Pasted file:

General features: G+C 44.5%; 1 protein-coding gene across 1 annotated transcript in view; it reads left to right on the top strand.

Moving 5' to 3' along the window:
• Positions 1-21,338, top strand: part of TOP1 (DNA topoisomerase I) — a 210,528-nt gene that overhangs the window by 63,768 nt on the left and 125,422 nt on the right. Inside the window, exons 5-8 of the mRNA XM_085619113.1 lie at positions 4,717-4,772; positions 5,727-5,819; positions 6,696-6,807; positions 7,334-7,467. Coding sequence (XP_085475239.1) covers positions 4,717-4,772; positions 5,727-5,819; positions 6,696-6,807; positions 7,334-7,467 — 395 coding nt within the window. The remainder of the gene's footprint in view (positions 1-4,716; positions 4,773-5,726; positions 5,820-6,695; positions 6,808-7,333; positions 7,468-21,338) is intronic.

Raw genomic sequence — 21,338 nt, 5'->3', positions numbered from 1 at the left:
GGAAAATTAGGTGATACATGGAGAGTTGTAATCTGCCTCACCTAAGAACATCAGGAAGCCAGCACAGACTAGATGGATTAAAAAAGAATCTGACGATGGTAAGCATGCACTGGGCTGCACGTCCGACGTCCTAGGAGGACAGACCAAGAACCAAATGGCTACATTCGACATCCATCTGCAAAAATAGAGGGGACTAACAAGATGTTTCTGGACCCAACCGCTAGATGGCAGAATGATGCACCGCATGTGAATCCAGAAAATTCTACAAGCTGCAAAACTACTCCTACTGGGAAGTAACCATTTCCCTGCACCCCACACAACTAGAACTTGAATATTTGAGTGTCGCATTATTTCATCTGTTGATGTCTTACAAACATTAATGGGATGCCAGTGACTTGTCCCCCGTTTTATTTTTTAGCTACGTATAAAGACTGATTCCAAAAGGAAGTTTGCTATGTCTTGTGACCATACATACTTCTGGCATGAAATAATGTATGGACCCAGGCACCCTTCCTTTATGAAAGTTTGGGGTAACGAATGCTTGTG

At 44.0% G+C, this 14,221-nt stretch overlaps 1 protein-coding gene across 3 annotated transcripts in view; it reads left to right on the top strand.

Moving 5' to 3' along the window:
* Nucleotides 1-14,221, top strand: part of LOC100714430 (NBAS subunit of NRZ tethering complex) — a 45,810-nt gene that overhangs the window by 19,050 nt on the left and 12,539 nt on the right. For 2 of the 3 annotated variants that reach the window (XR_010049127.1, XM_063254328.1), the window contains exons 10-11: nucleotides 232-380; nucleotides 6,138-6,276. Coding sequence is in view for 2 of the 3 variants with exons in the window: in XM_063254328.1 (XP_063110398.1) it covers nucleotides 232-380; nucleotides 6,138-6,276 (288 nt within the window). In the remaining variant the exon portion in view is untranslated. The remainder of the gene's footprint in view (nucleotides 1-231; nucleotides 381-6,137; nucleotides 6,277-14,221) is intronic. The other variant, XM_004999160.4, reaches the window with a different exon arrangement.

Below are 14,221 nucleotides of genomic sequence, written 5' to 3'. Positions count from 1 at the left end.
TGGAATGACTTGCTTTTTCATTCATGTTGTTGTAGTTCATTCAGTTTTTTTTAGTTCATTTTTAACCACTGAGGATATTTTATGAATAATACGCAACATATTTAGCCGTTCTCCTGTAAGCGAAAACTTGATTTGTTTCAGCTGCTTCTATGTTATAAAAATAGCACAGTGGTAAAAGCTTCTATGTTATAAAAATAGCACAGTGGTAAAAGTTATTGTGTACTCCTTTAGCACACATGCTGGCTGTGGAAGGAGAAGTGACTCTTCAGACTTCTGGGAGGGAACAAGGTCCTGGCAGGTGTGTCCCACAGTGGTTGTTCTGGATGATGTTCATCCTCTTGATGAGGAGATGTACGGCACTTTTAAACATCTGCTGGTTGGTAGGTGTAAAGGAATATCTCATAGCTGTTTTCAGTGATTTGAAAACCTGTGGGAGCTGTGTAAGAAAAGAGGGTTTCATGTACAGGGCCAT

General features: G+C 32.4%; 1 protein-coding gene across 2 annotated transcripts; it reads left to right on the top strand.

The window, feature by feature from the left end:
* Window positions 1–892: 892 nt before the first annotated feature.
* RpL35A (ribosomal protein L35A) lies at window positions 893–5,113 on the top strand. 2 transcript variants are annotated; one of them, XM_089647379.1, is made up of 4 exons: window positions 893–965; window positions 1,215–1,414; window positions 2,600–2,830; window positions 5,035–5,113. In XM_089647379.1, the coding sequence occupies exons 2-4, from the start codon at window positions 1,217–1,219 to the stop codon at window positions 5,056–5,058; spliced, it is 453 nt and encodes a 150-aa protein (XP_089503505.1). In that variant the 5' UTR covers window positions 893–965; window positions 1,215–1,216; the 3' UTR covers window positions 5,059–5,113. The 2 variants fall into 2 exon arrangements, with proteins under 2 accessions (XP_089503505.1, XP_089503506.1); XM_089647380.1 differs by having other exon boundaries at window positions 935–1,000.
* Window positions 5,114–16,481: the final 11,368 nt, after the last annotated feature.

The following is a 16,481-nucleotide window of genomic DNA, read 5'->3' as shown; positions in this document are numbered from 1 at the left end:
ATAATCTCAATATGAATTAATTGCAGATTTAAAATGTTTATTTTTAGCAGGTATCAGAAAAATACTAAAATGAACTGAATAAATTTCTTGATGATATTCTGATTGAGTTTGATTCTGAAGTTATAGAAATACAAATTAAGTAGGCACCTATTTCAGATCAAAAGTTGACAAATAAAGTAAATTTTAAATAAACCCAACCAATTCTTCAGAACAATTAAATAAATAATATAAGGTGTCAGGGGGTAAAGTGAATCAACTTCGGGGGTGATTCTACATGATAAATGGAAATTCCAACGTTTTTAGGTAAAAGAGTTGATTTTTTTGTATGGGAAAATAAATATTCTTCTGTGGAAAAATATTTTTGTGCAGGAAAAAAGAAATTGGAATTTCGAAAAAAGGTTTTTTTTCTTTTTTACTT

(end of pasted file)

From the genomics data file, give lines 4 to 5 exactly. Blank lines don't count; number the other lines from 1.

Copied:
Raw genomic sequence — 21,338 nt, 5'->3', positions numbered from 1 at the left:
GGAAAATTAGGTGATACATGGAGAGTTGTAATCTGCCTCACCTAAGAACATCAGGAAGCCAGCACAGACTAGATGGATTAAAAAAGAATCTGACGATGGTAAGCATGCACTGGGCTGCACGTCCGACGTCCTAGGAGGACAGACCAAGAACCAAATGGCTACATTCGACATCCATCTGCAAAAATAGAGGGGACTAACAAGATGTTTCTGGACCCAACCGCTAGATGGCAGAATGATGCACCGCATGTGAATCCAGAAAATTCTACAAGCTGCAAAACTACTCCTACTGGGAAGTAACCATTTCCCTGCACCCCACACAACTAGAACTTGAATATTTGAGTGTCGCATTATTTCATCTGTTGATGTCTTACAAACATTAATGGGATGCCAGTGACTTGTCCCCCGTTTTATTTTTTAGCTACGTATAAAGACTGATTCCAAAAGGAAGTTTGCTATGTCTTGTGACCATACATACTTCTGGCATGAAATAATGTATGGACCCAGGCACCCTTCCTTTATGAAAGTTTGGGGTAACGAATGCTTGTG